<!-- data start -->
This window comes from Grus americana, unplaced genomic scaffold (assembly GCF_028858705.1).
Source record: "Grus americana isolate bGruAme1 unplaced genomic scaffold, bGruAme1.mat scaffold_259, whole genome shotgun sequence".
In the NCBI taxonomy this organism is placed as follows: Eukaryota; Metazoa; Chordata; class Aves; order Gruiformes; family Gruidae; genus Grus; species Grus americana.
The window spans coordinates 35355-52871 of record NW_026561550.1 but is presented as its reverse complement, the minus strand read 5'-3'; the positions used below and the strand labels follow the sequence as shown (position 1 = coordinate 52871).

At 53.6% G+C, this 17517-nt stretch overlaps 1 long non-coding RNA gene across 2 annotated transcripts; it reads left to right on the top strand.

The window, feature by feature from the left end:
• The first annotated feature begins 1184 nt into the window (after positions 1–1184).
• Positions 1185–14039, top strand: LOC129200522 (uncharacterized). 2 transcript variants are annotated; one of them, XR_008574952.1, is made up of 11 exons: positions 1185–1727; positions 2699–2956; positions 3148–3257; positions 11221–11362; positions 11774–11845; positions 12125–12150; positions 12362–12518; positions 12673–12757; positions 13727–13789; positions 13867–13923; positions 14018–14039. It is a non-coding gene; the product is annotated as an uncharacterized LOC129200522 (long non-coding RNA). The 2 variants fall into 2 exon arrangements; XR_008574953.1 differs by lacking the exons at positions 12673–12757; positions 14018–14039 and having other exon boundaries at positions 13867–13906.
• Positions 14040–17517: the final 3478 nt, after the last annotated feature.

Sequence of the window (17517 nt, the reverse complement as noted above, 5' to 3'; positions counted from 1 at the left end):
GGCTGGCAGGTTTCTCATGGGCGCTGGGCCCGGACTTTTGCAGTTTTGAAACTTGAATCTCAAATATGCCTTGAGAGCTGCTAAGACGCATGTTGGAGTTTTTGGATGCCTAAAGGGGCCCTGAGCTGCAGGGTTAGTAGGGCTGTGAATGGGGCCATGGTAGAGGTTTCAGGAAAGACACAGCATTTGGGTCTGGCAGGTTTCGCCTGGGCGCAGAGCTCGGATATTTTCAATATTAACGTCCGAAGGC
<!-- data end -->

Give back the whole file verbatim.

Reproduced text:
This window comes from Grus americana, unplaced genomic scaffold (assembly GCF_028858705.1).
Source record: "Grus americana isolate bGruAme1 unplaced genomic scaffold, bGruAme1.mat scaffold_259, whole genome shotgun sequence".
In the NCBI taxonomy this organism is placed as follows: Eukaryota; Metazoa; Chordata; class Aves; order Gruiformes; family Gruidae; genus Grus; species Grus americana.
The window spans coordinates 35355-52871 of record NW_026561550.1 but is presented as its reverse complement, the minus strand read 5'-3'; the positions used below and the strand labels follow the sequence as shown (position 1 = coordinate 52871).

At 53.6% G+C, this 17517-nt stretch overlaps 1 long non-coding RNA gene across 2 annotated transcripts; it reads left to right on the top strand.

The window, feature by feature from the left end:
• The first annotated feature begins 1184 nt into the window (after positions 1–1184).
• Positions 1185–14039, top strand: LOC129200522 (uncharacterized). 2 transcript variants are annotated; one of them, XR_008574952.1, is made up of 11 exons: positions 1185–1727; positions 2699–2956; positions 3148–3257; positions 11221–11362; positions 11774–11845; positions 12125–12150; positions 12362–12518; positions 12673–12757; positions 13727–13789; positions 13867–13923; positions 14018–14039. It is a non-coding gene; the product is annotated as an uncharacterized LOC129200522 (long non-coding RNA). The 2 variants fall into 2 exon arrangements; XR_008574953.1 differs by lacking the exons at positions 12673–12757; positions 14018–14039 and having other exon boundaries at positions 13867–13906.
• Positions 14040–17517: the final 3478 nt, after the last annotated feature.

Sequence of the window (17517 nt, the reverse complement as noted above, 5' to 3'; positions counted from 1 at the left end):
GGCTGGCAGGTTTCTCATGGGCGCTGGGCCCGGACTTTTGCAGTTTTGAAACTTGAATCTCAAATATGCCTTGAGAGCTGCTAAGACGCATGTTGGAGTTTTTGGATGCCTAAAGGGGCCCTGAGCTGCAGGGTTAGTAGGGCTGTGAATGGGGCCATGGTAGAGGTTTCAGGAAAGACACAGCATTTGGGTCTGGCAGGTTTCGCCTGGGCGCAGAGCTCGGATATTTTCAATATTAACGTCCGAAGGC